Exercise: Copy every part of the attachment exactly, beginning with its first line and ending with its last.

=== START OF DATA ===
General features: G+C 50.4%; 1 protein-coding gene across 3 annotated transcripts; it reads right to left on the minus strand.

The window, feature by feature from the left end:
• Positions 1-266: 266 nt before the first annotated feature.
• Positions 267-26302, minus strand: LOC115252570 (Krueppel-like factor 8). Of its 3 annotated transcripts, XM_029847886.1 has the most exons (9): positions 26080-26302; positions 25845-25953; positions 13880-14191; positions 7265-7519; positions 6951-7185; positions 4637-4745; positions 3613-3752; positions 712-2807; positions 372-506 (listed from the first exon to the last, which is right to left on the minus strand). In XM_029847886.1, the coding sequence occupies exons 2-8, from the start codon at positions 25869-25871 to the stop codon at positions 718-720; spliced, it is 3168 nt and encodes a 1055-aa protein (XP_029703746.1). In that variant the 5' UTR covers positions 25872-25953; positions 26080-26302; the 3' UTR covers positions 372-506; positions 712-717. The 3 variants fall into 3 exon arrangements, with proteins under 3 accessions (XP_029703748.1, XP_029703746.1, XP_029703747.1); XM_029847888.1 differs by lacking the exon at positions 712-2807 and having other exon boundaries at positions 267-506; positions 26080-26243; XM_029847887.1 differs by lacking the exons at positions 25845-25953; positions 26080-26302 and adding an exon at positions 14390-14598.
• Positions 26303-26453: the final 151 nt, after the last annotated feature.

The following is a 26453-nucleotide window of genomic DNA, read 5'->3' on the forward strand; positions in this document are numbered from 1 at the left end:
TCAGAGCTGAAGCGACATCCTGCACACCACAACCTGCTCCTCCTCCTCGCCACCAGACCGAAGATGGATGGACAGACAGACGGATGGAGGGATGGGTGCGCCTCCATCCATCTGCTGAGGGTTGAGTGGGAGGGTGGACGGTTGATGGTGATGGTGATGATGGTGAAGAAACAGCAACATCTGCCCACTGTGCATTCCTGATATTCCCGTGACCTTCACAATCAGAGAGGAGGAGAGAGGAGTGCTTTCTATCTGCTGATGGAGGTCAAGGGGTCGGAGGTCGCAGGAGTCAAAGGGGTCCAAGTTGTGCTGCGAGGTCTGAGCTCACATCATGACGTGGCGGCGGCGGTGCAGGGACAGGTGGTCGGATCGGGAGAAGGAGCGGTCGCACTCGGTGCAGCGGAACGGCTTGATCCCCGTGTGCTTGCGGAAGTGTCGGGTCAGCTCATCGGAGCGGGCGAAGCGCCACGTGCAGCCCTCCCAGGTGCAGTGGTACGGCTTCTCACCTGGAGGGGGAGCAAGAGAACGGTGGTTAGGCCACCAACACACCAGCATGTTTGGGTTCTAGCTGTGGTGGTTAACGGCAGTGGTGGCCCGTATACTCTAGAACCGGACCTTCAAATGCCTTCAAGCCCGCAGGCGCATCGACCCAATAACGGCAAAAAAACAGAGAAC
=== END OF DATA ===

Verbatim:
General features: G+C 50.4%; 1 protein-coding gene across 3 annotated transcripts; it reads right to left on the minus strand.

The window, feature by feature from the left end:
• Positions 1-266: 266 nt before the first annotated feature.
• Positions 267-26302, minus strand: LOC115252570 (Krueppel-like factor 8). Of its 3 annotated transcripts, XM_029847886.1 has the most exons (9): positions 26080-26302; positions 25845-25953; positions 13880-14191; positions 7265-7519; positions 6951-7185; positions 4637-4745; positions 3613-3752; positions 712-2807; positions 372-506 (listed from the first exon to the last, which is right to left on the minus strand). In XM_029847886.1, the coding sequence occupies exons 2-8, from the start codon at positions 25869-25871 to the stop codon at positions 718-720; spliced, it is 3168 nt and encodes a 1055-aa protein (XP_029703746.1). In that variant the 5' UTR covers positions 25872-25953; positions 26080-26302; the 3' UTR covers positions 372-506; positions 712-717. The 3 variants fall into 3 exon arrangements, with proteins under 3 accessions (XP_029703748.1, XP_029703746.1, XP_029703747.1); XM_029847888.1 differs by lacking the exon at positions 712-2807 and having other exon boundaries at positions 267-506; positions 26080-26243; XM_029847887.1 differs by lacking the exons at positions 25845-25953; positions 26080-26302 and adding an exon at positions 14390-14598.
• Positions 26303-26453: the final 151 nt, after the last annotated feature.

The following is a 26453-nucleotide window of genomic DNA, read 5'->3' on the forward strand; positions in this document are numbered from 1 at the left end:
TCAGAGCTGAAGCGACATCCTGCACACCACAACCTGCTCCTCCTCCTCGCCACCAGACCGAAGATGGATGGACAGACAGACGGATGGAGGGATGGGTGCGCCTCCATCCATCTGCTGAGGGTTGAGTGGGAGGGTGGACGGTTGATGGTGATGGTGATGATGGTGAAGAAACAGCAACATCTGCCCACTGTGCATTCCTGATATTCCCGTGACCTTCACAATCAGAGAGGAGGAGAGAGGAGTGCTTTCTATCTGCTGATGGAGGTCAAGGGGTCGGAGGTCGCAGGAGTCAAAGGGGTCCAAGTTGTGCTGCGAGGTCTGAGCTCACATCATGACGTGGCGGCGGCGGTGCAGGGACAGGTGGTCGGATCGGGAGAAGGAGCGGTCGCACTCGGTGCAGCGGAACGGCTTGATCCCCGTGTGCTTGCGGAAGTGTCGGGTCAGCTCATCGGAGCGGGCGAAGCGCCACGTGCAGCCCTCCCAGGTGCAGTGGTACGGCTTCTCACCTGGAGGGGGAGCAAGAGAACGGTGGTTAGGCCACCAACACACCAGCATGTTTGGGTTCTAGCTGTGGTGGTTAACGGCAGTGGTGGCCCGTATACTCTAGAACCGGACCTTCAAATGCCTTCAAGCCCGCAGGCGCATCGACCCAATAACGGCAAAAAAACAGAGAAC